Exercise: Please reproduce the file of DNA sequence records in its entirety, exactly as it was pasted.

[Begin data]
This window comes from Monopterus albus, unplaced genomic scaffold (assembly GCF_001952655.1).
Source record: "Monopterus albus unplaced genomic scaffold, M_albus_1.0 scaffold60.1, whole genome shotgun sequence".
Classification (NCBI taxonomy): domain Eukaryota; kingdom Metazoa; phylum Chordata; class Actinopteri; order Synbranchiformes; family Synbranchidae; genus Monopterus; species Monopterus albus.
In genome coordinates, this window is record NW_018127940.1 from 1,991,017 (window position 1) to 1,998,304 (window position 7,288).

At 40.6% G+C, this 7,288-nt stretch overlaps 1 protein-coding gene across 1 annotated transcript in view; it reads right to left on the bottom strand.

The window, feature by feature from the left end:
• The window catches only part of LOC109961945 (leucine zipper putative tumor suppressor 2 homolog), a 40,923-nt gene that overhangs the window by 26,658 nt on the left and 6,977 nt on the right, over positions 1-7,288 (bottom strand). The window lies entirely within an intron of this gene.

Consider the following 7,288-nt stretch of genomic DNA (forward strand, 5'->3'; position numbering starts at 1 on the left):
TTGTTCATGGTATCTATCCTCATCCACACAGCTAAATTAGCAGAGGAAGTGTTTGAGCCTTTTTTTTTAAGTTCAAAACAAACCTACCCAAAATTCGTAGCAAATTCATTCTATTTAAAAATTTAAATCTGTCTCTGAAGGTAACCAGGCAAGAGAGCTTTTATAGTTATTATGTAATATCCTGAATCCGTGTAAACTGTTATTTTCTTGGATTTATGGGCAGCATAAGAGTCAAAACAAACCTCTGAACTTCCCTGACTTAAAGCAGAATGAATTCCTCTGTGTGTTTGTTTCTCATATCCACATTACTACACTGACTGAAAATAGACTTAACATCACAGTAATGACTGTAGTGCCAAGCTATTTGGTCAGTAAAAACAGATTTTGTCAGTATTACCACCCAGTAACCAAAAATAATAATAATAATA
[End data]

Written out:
This window comes from Monopterus albus, unplaced genomic scaffold (assembly GCF_001952655.1).
Source record: "Monopterus albus unplaced genomic scaffold, M_albus_1.0 scaffold60.1, whole genome shotgun sequence".
Classification (NCBI taxonomy): domain Eukaryota; kingdom Metazoa; phylum Chordata; class Actinopteri; order Synbranchiformes; family Synbranchidae; genus Monopterus; species Monopterus albus.
In genome coordinates, this window is record NW_018127940.1 from 1,991,017 (window position 1) to 1,998,304 (window position 7,288).

At 40.6% G+C, this 7,288-nt stretch overlaps 1 protein-coding gene across 1 annotated transcript in view; it reads right to left on the bottom strand.

The window, feature by feature from the left end:
• The window catches only part of LOC109961945 (leucine zipper putative tumor suppressor 2 homolog), a 40,923-nt gene that overhangs the window by 26,658 nt on the left and 6,977 nt on the right, over positions 1-7,288 (bottom strand). The window lies entirely within an intron of this gene.

Consider the following 7,288-nt stretch of genomic DNA (forward strand, 5'->3'; position numbering starts at 1 on the left):
TTGTTCATGGTATCTATCCTCATCCACACAGCTAAATTAGCAGAGGAAGTGTTTGAGCCTTTTTTTTTAAGTTCAAAACAAACCTACCCAAAATTCGTAGCAAATTCATTCTATTTAAAAATTTAAATCTGTCTCTGAAGGTAACCAGGCAAGAGAGCTTTTATAGTTATTATGTAATATCCTGAATCCGTGTAAACTGTTATTTTCTTGGATTTATGGGCAGCATAAGAGTCAAAACAAACCTCTGAACTTCCCTGACTTAAAGCAGAATGAATTCCTCTGTGTGTTTGTTTCTCATATCCACATTACTACACTGACTGAAAATAGACTTAACATCACAGTAATGACTGTAGTGCCAAGCTATTTGGTCAGTAAAAACAGATTTTGTCAGTATTACCACCCAGTAACCAAAAATAATAATAATAATA